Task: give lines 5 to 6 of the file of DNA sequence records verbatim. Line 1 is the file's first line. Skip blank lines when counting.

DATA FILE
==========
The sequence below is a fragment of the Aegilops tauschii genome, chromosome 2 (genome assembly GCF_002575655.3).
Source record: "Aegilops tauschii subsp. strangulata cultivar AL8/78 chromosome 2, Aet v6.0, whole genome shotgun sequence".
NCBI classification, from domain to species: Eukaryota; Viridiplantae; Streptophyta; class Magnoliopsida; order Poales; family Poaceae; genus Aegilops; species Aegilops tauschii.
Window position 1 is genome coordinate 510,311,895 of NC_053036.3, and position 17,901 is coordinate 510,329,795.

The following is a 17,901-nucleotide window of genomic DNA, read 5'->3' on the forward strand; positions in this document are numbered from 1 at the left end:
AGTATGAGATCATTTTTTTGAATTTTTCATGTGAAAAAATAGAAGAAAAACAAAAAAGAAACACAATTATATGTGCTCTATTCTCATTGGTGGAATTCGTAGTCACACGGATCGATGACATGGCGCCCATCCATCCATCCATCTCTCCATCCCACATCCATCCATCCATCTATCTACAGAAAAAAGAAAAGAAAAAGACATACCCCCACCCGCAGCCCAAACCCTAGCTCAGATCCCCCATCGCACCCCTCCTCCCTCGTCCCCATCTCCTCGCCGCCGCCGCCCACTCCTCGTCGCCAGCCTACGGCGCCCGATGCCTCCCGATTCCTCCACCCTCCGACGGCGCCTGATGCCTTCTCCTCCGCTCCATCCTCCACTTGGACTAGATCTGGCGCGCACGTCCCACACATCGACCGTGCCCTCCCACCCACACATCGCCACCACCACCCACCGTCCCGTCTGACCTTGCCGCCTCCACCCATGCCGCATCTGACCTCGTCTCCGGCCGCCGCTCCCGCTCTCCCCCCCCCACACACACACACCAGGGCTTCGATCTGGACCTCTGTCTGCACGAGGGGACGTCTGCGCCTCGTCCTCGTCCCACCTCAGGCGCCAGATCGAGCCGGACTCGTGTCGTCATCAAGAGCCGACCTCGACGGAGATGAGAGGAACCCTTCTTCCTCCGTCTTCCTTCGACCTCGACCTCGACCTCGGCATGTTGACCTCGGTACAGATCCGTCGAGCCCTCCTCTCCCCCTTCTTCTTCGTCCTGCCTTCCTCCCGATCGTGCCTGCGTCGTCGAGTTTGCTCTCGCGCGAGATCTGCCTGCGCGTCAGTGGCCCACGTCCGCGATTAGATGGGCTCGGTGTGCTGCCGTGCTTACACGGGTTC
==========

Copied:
The following is a 17,901-nucleotide window of genomic DNA, read 5'->3' on the forward strand; positions in this document are numbered from 1 at the left end:
AGTATGAGATCATTTTTTTGAATTTTTCATGTGAAAAAATAGAAGAAAAACAAAAAAGAAACACAATTATATGTGCTCTATTCTCATTGGTGGAATTCGTAGTCACACGGATCGATGACATGGCGCCCATCCATCCATCCATCTCTCCATCCCACATCCATCCATCCATCTATCTACAGAAAAAAGAAAAGAAAAAGACATACCCCCACCCGCAGCCCAAACCCTAGCTCAGATCCCCCATCGCACCCCTCCTCCCTCGTCCCCATCTCCTCGCCGCCGCCGCCCACTCCTCGTCGCCAGCCTACGGCGCCCGATGCCTCCCGATTCCTCCACCCTCCGACGGCGCCTGATGCCTTCTCCTCCGCTCCATCCTCCACTTGGACTAGATCTGGCGCGCACGTCCCACACATCGACCGTGCCCTCCCACCCACACATCGCCACCACCACCCACCGTCCCGTCTGACCTTGCCGCCTCCACCCATGCCGCATCTGACCTCGTCTCCGGCCGCCGCTCCCGCTCTCCCCCCCCCACACACACACACCAGGGCTTCGATCTGGACCTCTGTCTGCACGAGGGGACGTCTGCGCCTCGTCCTCGTCCCACCTCAGGCGCCAGATCGAGCCGGACTCGTGTCGTCATCAAGAGCCGACCTCGACGGAGATGAGAGGAACCCTTCTTCCTCCGTCTTCCTTCGACCTCGACCTCGACCTCGGCATGTTGACCTCGGTACAGATCCGTCGAGCCCTCCTCTCCCCCTTCTTCTTCGTCCTGCCTTCCTCCCGATCGTGCCTGCGTCGTCGAGTTTGCTCTCGCGCGAGATCTGCCTGCGCGTCAGTGGCCCACGTCCGCGATTAGATGGGCTCGGTGTGCTGCCGTGCTTACACGGGTTC